In testimony before the U.S. Congress yesterday, Fed Chair Ben Bernanke continued his policy of greater openness and transparency for Federal Reserve policy, trying to lay out clearly what the Fed is most worried about.
Bernanke’s statement included the following details:
The central tendency of the [FOMC member] growth forecasts, which are conditioned on the assumption of appropriate monetary policy, is for real GDP to expand roughly 2-1/4 to 2-1/2 percent this year and 2-1/2 to 2-3/4 percent in 2008. The forecasted performance for this year is about 1/4 percentage point below that projected in February, the difference being largely the result of weaker-than-expected residential construction activity this year. The unemployment rate is anticipated to edge up to between 4-1/2 and 4-3/4 percent over the balance of this year and about 4-3/4 percent in 2008, a trajectory about the same as the one expected in February.
Putting out specific numbers like this is intimidating– we’re much too chicken to do it here at Econbrowser– since even the best numbers are sure to be wrong. Bernanke is giving us these numbers not because he’s sure it’s going to happen this way– he knows it won’t. But the numbers do communicate exactly what the Fed is thinking in a way that Greenspan’s mushy sentences never did. The Fed’s best guess is that the current slow growth rates will continue for another year, and the reason is the ongoing problems with housing:
The pace of home sales seems likely to remain sluggish for a time, partly as a result of some tightening in lending standards and the recent increase in mortgage interest rates. Sales should ultimately be supported by growth in income and employment as well as by mortgage rates that–despite the recent increase–remain fairly low relative to historical norms. However, even if demand stabilizes as we expect, the pace of construction will probably fall somewhat further as builders work down stocks of unsold new homes. Thus, declines in residential construction will likely continue to weigh on economic growth over coming quarters, although the magnitude of the drag on growth should diminish over time.
Bernanke also acknowledged that the Fed has become more concerned about mortgage defaults:
conditions in the subprime mortgage sector have deteriorated significantly, reflecting mounting delinquency rates on adjustable-rate loans. In recent weeks, we have also seen increased concerns among investors about credit risk on some other types of financial instruments. Credit spreads on lower-quality corporate debt have widened somewhat, and terms for some leveraged business loans have tightened. Even after their recent rise, however, credit spreads remain near the low end of their historical ranges, and financing activity in the bond and business loan markets has remained fairly brisk.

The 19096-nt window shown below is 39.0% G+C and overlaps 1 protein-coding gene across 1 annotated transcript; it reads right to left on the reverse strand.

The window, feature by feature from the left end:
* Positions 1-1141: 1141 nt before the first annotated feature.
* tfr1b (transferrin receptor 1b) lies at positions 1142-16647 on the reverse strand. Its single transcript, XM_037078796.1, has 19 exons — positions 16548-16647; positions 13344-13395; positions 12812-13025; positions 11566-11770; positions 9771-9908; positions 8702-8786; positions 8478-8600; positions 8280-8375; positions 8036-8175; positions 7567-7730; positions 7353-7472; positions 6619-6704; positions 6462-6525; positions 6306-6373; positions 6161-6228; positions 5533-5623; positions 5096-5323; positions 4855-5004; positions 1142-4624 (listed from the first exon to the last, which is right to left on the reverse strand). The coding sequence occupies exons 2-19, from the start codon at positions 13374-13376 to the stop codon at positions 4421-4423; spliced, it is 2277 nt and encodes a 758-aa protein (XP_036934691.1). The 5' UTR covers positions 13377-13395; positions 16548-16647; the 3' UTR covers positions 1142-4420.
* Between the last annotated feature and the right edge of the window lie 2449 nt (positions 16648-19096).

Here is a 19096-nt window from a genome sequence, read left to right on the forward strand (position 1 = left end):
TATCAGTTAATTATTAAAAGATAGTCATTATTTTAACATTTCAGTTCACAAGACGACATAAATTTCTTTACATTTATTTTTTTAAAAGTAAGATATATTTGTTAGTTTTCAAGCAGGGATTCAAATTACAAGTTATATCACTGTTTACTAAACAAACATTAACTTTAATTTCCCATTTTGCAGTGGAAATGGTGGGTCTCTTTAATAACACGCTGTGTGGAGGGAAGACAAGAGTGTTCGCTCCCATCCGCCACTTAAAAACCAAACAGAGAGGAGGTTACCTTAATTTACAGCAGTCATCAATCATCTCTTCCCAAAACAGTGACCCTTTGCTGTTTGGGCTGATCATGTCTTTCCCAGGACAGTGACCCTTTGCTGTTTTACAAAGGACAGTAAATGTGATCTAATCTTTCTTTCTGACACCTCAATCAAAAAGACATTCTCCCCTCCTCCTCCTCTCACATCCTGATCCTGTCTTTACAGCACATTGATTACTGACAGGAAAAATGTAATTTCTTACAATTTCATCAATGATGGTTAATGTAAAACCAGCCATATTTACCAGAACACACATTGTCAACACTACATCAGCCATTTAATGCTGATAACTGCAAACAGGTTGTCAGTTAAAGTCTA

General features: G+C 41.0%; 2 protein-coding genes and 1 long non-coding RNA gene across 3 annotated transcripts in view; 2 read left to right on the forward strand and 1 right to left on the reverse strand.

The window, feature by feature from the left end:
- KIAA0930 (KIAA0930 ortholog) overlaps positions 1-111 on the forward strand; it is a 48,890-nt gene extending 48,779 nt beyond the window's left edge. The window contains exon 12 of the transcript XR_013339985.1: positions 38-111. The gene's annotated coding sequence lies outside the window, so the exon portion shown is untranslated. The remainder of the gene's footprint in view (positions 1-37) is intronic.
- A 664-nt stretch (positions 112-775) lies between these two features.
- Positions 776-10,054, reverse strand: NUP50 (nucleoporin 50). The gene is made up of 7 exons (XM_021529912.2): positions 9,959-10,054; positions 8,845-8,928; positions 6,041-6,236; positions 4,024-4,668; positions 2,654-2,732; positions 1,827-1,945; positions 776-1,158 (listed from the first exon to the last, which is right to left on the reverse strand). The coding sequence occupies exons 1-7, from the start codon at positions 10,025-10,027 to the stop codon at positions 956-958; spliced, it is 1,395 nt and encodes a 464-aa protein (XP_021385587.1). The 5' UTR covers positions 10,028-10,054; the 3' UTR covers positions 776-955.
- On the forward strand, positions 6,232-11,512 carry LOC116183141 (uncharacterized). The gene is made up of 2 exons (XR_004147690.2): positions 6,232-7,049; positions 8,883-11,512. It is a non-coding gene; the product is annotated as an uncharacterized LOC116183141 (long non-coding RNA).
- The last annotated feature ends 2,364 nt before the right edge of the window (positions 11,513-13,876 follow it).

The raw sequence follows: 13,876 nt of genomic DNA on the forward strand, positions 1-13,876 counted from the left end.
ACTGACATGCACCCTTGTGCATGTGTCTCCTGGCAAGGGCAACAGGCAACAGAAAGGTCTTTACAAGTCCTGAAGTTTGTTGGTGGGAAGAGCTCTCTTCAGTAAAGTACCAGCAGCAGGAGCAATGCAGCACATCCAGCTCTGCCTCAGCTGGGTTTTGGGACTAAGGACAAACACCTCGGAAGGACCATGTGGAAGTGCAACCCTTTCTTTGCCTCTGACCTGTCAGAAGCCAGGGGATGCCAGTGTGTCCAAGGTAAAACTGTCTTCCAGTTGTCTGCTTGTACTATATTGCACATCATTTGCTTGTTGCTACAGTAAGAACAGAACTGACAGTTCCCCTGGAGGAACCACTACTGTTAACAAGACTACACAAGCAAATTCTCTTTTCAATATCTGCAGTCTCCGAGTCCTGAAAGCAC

Bernanke’s concerns, however, are not as great as those of Brad DeLong, who concludes on the basis of arguments like this one from the Irvine Housing Blog that it’s time for the Fed to lower its target for the fed funds rate:
Part of the bearish argument for a dramatic drop in [house] prices is predicated on an infusion of “must sell” inventory to the housing market. Sellers won’t sell at a loss unless they have no choice. This is why prices generally are sticky in a housing market decline.
Foreclosures and short sales are by their nature must-sell inventory. For this must-sell inventory to be forced onto the market people must be unable or unwilling to make the payments on their mortgage. The “unable” part will come from resetting ARMs with higher interest rates; the “unwilling” part will come from people walking away from 100% financing deals when market prices do not continue to rise.
The concern is then how broad the financial ramifications would prove to be if we see high default rates outside of the subprime categories. But I think Bernanke is unlikely to follow DeLong’s advice, because the Fed Chair is in the same box he’s been in all along– fears about rising inflation. Returning to Bernanke’s statement:
Sizable increases in food and energy prices have boosted overall inflation and eroded real incomes in recent months–both unwelcome developments. As measured by changes in the price index for personal consumption expenditures (PCE inflation), inflation ran at an annual rate of 4.4 percent over the first five months of this year, a rate that, if maintained, would clearly be inconsistent with the objective of price stability.
Bernanke remains hopeful, however, that the slow growth will bring inflation down. He was notably cautious about that prediction, however, offering numerical forecasts only on core rather than total PCE inflation:
The central tendency of FOMC participants’ forecasts for core PCE inflation–2 to 2-1/4 percent for 2007 and 1-3/4 to 2 percent in 2008–is unchanged from February. If energy prices level off as currently anticipated, overall inflation should slow to a pace close to that of core inflation in coming quarters.
Bernanke noted that such an anticipation is plausible, with
futures prices suggesting that investors expect energy and other commodity prices to flatten out.
But Bernanke is also well aware that these futures-based forecasts historically have a huge forecasting error, and no one can rule out a continuation of the recent surge in energy and food prices.
All of which leaves the Fed no alternative but to keep the target fed funds rate steady for now. But I share DeLong’s big worries, and suspect that Bernanke must to some degree as well. My guess is that if there is an interest rate change, a cut is more likely than an increase. The key variables to be watching at this point are real estate prices and the inventory of unsold homes.